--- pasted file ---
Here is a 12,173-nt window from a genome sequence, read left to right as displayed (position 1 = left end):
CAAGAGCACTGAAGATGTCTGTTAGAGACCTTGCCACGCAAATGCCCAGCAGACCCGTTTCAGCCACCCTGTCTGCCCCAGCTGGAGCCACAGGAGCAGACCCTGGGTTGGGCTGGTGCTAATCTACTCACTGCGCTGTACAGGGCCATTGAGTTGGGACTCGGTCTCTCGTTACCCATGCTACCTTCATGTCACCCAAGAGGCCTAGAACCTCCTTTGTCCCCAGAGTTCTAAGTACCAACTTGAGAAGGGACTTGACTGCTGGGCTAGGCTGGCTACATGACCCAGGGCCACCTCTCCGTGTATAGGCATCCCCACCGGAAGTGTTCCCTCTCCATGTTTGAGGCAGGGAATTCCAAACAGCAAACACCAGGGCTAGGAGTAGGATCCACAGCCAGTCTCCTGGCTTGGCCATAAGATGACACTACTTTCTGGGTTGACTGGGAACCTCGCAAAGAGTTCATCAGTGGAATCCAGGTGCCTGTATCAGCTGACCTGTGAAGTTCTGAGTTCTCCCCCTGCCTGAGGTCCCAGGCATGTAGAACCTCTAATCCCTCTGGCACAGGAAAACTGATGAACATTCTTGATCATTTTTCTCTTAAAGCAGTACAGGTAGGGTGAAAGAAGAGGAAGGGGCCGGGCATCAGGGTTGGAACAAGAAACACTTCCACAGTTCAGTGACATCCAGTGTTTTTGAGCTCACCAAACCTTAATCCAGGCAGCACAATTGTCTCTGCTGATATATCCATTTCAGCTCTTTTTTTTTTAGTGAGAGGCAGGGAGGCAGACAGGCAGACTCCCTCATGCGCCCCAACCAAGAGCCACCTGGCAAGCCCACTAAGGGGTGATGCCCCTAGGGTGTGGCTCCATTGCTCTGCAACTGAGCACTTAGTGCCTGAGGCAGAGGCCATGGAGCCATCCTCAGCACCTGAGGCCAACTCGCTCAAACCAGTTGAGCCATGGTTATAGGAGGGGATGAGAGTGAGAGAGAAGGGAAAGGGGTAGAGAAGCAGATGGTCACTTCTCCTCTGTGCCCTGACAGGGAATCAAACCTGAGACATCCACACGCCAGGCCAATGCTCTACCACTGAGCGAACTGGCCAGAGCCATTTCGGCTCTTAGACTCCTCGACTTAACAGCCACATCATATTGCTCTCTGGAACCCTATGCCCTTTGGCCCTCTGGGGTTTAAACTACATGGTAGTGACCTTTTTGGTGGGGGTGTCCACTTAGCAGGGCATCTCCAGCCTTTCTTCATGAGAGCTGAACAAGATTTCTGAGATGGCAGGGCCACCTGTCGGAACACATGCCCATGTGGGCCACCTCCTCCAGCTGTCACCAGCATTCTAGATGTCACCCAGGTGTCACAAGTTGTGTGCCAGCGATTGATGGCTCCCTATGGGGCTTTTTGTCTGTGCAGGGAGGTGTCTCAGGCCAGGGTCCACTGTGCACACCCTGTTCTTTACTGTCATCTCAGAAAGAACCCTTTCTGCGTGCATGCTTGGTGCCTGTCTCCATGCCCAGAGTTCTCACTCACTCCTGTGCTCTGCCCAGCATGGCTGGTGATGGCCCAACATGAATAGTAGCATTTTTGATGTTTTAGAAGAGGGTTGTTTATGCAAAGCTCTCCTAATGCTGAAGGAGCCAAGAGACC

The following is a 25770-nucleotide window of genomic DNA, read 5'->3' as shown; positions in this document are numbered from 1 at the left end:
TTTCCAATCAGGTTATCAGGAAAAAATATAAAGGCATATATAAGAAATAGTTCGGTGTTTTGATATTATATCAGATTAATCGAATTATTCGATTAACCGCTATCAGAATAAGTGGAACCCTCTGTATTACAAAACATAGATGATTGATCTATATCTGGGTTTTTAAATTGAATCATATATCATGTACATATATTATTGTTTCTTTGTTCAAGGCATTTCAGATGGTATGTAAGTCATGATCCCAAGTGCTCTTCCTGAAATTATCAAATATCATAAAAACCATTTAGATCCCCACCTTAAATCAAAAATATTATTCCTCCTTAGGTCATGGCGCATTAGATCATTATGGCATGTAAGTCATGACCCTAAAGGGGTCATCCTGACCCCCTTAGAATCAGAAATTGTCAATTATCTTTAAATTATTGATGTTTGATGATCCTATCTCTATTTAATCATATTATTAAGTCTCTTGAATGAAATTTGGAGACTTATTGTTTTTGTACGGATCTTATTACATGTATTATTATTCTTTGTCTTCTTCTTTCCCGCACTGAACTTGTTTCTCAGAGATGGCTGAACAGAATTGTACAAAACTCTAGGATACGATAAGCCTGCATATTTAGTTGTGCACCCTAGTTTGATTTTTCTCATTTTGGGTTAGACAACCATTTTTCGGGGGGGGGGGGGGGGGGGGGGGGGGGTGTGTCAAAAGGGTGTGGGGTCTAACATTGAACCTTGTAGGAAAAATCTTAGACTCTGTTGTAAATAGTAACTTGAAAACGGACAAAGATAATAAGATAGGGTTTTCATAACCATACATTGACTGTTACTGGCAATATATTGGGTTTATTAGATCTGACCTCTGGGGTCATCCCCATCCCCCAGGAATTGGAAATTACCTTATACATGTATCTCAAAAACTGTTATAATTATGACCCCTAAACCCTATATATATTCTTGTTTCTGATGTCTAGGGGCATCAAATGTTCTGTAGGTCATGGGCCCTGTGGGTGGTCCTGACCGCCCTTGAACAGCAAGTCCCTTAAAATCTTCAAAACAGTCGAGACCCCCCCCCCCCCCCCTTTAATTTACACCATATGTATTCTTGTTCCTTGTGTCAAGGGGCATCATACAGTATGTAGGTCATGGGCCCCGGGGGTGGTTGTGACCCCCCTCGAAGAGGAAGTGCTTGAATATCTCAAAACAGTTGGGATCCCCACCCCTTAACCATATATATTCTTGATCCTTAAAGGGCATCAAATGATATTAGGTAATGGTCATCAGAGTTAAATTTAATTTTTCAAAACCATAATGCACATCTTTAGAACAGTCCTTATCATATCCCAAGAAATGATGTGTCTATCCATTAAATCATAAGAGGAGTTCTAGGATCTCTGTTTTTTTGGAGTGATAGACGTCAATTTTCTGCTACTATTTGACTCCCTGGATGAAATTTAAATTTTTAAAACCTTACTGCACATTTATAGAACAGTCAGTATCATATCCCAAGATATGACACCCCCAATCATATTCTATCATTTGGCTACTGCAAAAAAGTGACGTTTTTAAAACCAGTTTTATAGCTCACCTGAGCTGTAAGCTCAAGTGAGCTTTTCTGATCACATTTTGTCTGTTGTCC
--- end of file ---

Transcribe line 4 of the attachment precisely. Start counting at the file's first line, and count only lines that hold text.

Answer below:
TTTCCAATCAGGTTATCAGGAAAAAATATAAAGGCATATATAAGAAATAGTTCGGTGTTTTGATATTATATCAGATTAATCGAATTATTCGATTAACCGCTATCAGAATAAGTGGAACCCTCTGTATTACAAAACATAGATGATTGATCTATATCTGGGTTTTTAAATTGAATCATATATCATGTACATATATTATTGTTTCTTTGTTCAAGGCATTTCAGATGGTATGTAAGTCATGATCCCAAGTGCTCTTCCTGAAATTATCAAATATCATAAAAACCATTTAGATCCCCACCTTAAATCAAAAATATTATTCCTCCTTAGGTCATGGCGCATTAGATCATTATGGCATGTAAGTCATGACCCTAAAGGGGTCATCCTGACCCCCTTAGAATCAGAAATTGTCAATTATCTTTAAATTATTGATGTTTGATGATCCTATCTCTATTTAATCATATTATTAAGTCTCTTGAATGAAATTTGGAGACTTATTGTTTTTGTACGGATCTTATTACATGTATTATTATTCTTTGTCTTCTTCTTTCCCGCACTGAACTTGTTTCTCAGAGATGGCTGAACAGAATTGTACAAAACTCTAGGATACGATAAGCCTGCATATTTAGTTGTGCACCCTAGTTTGATTTTTCTCATTTTGGGTTAGACAACCATTTTTCGGGGGGGGGGGGGGGGGGGGGGGGGGGTGTGTCAAAAGGGTGTGGGGTCTAACATTGAACCTTGTAGGAAAAATCTTAGACTCTGTTGTAAATAGTAACTTGAAAACGGACAAAGATAATAAGATAGGGTTTTCATAACCATACATTGACTGTTACTGGCAATATATTGGGTTTATTAGATCTGACCTCTGGGGTCATCCCCATCCCCCAGGAATTGGAAATTACCTTATACATGTATCTCAAAAACTGTTATAATTATGACCCCTAAACCCTATATATATTCTTGTTTCTGATGTCTAGGGGCATCAAATGTTCTGTAGGTCATGGGCCCTGTGGGTGGTCCTGACCGCCCTTGAACAGCAAGTCCCTTAAAATCTTCAAAACAGTCGAGACCCCCCCCCCCCCCCCTTTAATTTACACCATATGTATTCTTGTTCCTTGTGTCAAGGGGCATCATACAGTATGTAGGTCATGGGCCCCGGGGGTGGTTGTGACCCCCCTCGAAGAGGAAGTGCTTGAATATCTCAAAACAGTTGGGATCCCCACCCCTTAACCATATATATTCTTGATCCTTAAAGGGCATCAAATGATATTAGGTAATGGTCATCAGAGTTAAATTTAATTTTTCAAAACCATAATGCACATCTTTAGAACAGTCCTTATCATATCCCAAGAAATGATGTGTCTATCCATTAAATCATAAGAGGAGTTCTAGGATCTCTGTTTTTTTGGAGTGATAGACGTCAATTTTCTGCTACTATTTGACTCCCTGGATGAAATTTAAATTTTTAAAACCTTACTGCACATTTATAGAACAGTCAGTATCATATCCCAAGATATGACACCCCCAATCATATTCTATCATTTGGCTACTGCAAAAAAGTGACGTTTTTAAAACCAGTTTTATAGCTCACCTGAGCTGTAAGCTCAAGTGAGCTTTTCTGATCACATTTTGTCTGTTGTCC